Tumescent liposuction (also called standard liposuction or just plain liposuction) is the type of liposuction that has been performed in the United States since the mid 1970’s. It involves filling fat with tumescent fluid (tumescent fluid is saline with adrenaline and lidocaine – this makes the fat “stiff” and reduces bleeding and discomfort). Once the fat has been filled with tumescent fluid by the surgeon, it is then suctioned using long thin rods. The entire procedure can be performed through a few tiny incisions, which can be hidden with natural skin creases. Plastic surgeons unfortunately use many

confusing names for tumescent liposuction. The best way to keep all these names straight is to know that unless the term “ultrasonic” is included in the name, your surgeon is talking about tumescent liposuction. Examples include: lipoplasty, liposculpture, liposculption, suction-assisted lipoplasty, and the list goes on.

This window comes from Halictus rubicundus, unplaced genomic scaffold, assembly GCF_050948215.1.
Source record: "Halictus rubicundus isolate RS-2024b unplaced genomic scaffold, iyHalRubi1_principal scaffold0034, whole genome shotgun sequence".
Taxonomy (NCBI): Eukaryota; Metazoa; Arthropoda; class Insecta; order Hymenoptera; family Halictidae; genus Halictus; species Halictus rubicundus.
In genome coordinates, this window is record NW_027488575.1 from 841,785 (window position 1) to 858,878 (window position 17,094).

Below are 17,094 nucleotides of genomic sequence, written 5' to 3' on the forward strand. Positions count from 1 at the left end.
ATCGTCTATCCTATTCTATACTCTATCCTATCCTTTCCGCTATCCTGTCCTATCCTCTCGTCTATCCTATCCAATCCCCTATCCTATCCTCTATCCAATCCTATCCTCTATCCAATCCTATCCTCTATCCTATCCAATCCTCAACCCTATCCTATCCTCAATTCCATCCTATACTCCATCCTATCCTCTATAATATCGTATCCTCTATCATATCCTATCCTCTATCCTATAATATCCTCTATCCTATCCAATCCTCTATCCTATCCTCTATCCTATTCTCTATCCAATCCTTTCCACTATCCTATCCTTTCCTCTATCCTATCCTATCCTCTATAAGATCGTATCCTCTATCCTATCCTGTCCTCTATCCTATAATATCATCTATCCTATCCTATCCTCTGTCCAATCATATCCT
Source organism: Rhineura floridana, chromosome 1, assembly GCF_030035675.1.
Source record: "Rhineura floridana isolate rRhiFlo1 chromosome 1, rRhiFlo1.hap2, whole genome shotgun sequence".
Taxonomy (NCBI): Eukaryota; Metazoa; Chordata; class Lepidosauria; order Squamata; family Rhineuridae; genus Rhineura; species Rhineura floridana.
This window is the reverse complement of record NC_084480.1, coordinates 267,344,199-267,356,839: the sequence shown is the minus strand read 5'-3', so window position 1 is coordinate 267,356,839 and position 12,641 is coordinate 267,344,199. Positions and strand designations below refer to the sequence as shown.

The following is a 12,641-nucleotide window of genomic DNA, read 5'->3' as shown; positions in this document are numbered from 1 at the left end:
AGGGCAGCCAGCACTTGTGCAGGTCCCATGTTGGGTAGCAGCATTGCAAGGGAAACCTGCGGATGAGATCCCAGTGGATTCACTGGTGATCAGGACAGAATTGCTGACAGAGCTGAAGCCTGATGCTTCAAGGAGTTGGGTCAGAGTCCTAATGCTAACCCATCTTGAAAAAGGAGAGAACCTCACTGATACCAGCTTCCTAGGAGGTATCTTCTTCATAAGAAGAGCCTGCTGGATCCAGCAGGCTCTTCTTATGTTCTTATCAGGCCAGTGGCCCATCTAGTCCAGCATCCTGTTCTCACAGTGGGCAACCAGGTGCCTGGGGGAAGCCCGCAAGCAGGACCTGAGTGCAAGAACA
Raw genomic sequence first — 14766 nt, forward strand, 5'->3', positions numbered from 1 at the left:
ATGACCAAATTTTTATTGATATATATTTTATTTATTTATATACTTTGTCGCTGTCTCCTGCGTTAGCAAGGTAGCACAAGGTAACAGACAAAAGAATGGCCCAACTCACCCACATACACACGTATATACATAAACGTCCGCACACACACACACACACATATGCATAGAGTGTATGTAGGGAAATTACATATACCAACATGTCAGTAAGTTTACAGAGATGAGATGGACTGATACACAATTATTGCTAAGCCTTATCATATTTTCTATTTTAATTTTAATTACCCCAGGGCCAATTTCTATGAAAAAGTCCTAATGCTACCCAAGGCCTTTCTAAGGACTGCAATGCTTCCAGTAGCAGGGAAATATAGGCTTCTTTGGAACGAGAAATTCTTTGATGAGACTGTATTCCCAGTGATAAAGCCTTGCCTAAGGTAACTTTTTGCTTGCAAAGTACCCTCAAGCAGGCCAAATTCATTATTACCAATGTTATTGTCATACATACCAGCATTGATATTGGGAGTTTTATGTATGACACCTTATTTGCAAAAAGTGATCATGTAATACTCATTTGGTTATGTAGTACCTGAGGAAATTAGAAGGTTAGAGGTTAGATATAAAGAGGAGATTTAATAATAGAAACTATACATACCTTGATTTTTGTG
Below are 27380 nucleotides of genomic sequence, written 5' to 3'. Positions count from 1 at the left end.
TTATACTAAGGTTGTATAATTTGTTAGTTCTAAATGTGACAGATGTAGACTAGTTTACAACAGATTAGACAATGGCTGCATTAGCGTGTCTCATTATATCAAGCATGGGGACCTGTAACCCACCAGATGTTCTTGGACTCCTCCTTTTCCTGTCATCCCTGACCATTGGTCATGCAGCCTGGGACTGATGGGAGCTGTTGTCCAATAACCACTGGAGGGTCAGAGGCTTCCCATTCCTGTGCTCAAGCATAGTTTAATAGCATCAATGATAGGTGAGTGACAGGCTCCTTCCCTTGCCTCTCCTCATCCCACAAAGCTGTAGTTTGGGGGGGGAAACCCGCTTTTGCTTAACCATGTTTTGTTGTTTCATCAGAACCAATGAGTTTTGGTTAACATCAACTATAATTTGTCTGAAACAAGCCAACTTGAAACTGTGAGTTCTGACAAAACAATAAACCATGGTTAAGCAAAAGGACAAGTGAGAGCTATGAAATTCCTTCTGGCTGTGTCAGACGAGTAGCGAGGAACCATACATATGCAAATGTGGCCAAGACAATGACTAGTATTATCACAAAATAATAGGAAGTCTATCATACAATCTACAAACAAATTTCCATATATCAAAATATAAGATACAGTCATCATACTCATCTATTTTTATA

Ultrasonic liposuction is similar to tumescent lipo in that tumescent fluid is first infused to make your fat stiff. But then, instead of suctioning the fat, the plastic surgeon uses ultrasonic energy to liquefy the fat before it is removed. The ultrasonic energy is delivered directly to the fat via a long thin (1/4 inch diameter) rod that emits ultrasonic waves. This rod is inserted into your fat through a small incision.

After your plastic surgeon moves the ultrasonic rod through your fat, she or he then suctions out the liquefied fat.

Which is better: Tumescent or Ultrasonic Liposuction?

Plastic surgeons are split over this issue. Those who claim that ultrasonic lipo is better argue that there is less blood loss and less discomfort. Those who claim tumescent lipo is better argue that blood loss is minimal with both techniques (although it is slightly lower with ultrasonic), refute that discomfort is less with ultrasonic (as there is no factual evidence to support this claim), and criticize ultrasonic lipo for causing potential fluid under the skin and persistent tingling and burning. The best advice for the savvy plastic surgery consumer is to go with the recommendation of your plastic surgeon when it comes to deciding on the right technique for you. This is because plastic surgeons usually recommend the technique that works best in their hands.